So you might be asking, how do we know if someone has a structural issue?  While there are several objective criteria we can use, I’ll cover one in detail.  Below you’ll see an example of a video x-ray.  This is the gold standard for assessing the motion in the spine, no matter what part of the healthcare industry you’re in.  Let me first orient you to what you’ll be seeing.  We are looking at a side view of the neck with the jaw and teeth to the right, the back of the skull in the upper left, the shoulders in the lower left, and the spine itself directly in the center.

You will first see normal extension (looking up towards the ceiling).  The spine is freely movable and the head extends all the way back to the shoulders.  Take note of how far back the head comes.

This will be followed by a spine with “vertebral locking” and you’ll notice the drastically decreased motion of the spine, as the back of the head no longer approaches the shoulders, and the patient can no longer look up towards the ceiling.  This area also happens to be the same area where the nerves controlling the shoulder muscles exit the spine. If this isn’t functioning properly, you can imagine the muscles it controls will be affected.  If any of these indicators are present, you have “vertebral locking”, indicating a structural issue.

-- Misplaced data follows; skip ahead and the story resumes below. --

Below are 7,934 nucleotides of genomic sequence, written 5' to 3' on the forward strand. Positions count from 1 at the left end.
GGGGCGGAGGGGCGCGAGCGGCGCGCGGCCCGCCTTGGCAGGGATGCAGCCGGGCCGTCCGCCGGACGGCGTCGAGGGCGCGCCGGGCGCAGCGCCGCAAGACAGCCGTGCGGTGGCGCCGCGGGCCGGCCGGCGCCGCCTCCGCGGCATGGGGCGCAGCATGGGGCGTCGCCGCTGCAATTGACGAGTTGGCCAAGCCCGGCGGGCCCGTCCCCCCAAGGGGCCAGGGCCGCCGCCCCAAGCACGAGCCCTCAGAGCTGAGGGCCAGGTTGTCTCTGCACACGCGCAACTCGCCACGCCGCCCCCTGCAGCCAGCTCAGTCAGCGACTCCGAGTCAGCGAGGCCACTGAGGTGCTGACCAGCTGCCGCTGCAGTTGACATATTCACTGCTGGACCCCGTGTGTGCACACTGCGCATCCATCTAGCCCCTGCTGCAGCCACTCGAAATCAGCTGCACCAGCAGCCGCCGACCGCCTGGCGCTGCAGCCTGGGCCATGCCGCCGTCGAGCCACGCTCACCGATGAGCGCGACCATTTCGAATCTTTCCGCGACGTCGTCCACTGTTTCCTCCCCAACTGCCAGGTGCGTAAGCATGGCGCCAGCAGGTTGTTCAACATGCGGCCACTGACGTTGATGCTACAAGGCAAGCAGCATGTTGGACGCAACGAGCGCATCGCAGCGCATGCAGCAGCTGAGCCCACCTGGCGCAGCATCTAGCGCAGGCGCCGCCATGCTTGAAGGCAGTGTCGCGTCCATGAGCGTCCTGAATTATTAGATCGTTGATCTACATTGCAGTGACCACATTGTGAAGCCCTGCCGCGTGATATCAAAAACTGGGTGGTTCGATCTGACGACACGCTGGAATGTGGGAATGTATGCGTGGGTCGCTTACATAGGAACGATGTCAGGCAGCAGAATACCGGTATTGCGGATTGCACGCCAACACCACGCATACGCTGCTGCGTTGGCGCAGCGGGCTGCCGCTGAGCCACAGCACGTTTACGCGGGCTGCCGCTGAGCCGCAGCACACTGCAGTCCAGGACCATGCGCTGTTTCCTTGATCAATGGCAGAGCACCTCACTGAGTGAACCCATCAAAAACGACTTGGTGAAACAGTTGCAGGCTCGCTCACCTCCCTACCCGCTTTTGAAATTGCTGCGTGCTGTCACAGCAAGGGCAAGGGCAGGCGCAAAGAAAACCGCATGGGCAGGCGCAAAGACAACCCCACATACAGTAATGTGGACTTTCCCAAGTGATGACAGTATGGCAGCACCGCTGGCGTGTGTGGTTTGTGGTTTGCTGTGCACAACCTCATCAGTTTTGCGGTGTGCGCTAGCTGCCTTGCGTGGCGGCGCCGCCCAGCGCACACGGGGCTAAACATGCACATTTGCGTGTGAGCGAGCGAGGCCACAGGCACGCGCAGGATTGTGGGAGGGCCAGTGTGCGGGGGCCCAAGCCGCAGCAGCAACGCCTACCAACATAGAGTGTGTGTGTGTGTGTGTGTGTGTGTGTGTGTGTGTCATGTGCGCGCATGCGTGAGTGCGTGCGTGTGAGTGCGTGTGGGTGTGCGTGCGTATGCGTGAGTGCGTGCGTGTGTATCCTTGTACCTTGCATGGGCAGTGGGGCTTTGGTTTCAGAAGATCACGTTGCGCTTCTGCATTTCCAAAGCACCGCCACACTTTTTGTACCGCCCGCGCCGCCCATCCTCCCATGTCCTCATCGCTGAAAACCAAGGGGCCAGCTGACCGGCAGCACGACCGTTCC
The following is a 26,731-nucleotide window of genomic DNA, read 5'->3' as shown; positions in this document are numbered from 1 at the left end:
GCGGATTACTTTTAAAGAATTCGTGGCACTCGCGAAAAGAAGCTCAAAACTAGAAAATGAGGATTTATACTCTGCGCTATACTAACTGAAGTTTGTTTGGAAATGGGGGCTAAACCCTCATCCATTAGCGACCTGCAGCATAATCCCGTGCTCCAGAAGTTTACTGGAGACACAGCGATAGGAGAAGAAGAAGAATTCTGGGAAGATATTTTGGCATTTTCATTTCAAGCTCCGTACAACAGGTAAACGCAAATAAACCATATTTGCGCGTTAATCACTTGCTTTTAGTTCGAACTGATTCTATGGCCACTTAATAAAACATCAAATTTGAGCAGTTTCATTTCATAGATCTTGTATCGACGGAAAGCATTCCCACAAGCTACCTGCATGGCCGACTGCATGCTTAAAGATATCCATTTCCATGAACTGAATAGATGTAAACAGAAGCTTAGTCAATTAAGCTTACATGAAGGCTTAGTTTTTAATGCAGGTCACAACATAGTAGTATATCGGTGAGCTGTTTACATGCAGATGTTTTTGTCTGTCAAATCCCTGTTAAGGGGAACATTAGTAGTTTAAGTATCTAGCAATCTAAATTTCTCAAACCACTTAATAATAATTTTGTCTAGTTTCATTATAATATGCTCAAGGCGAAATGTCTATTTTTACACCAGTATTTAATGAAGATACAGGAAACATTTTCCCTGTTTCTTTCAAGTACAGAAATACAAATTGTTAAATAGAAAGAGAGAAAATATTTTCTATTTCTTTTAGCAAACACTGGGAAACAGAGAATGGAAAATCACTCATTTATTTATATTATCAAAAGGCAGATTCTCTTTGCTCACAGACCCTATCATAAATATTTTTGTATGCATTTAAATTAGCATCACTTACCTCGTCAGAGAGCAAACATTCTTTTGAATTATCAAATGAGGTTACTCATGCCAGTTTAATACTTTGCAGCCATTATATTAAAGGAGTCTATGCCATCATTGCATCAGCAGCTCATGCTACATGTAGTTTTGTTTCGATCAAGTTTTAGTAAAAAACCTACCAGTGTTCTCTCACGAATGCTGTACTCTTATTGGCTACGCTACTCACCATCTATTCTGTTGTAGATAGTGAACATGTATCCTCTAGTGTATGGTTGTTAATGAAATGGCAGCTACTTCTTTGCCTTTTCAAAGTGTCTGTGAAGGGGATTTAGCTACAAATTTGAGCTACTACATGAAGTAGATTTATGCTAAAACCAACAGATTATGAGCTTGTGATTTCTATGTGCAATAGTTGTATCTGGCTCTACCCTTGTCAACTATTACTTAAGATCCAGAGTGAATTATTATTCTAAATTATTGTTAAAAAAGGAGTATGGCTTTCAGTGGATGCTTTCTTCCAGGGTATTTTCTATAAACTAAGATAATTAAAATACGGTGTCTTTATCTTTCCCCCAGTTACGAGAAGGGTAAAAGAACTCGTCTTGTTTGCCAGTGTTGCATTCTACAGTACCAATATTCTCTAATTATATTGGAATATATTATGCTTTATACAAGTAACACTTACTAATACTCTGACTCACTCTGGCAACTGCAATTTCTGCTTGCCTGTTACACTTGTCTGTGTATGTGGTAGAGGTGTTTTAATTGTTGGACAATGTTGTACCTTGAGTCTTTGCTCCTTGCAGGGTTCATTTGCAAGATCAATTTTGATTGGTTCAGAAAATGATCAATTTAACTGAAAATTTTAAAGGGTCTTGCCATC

The third example shows the same patient from the second example,  following structural corrective care and the “vertebral locking” is no longer present, as the patient is nearly identical to the example of “normal”

Below you will find a breakdown of the video with extended details and still shots of the images.  In the first image, keep in mind the following when identifying normal

1. The back of the skull

2. The shoulders (with an arrow identifying the distance between the shoulders and head)

3. Angle between adjacent spinous processes (aka the points you feel with your fingers on the back of your neck)

4. A smooth, reversed “C” shaped curve in the neck on extension (as opposed to an “S” shaped curve when vertebral locking is present)


Is it a Primary or Secondary Condition?

This morning I took a progress Structural Evaluation (below) on a guy not much older than me.  He found his way into my office after having stabbing pain in his low back and sciatica down his leg for over a year.  Now, we first must determine is the low back pain and sciatica the root cause of the problem?  Or is it merely the “symptom” of something deeper?  Should I work on the muscles in the low back that are in spasm, or attempt to find WHY they are this way?

You see, in my office, I always look to get to the root cause, which  is the Primary Condition.  Anything that occurs as a result of the Primary Condition, are what we call Secondary Conditions (aka symptoms such as low back pain or sciatica).   Simple, right?  Good!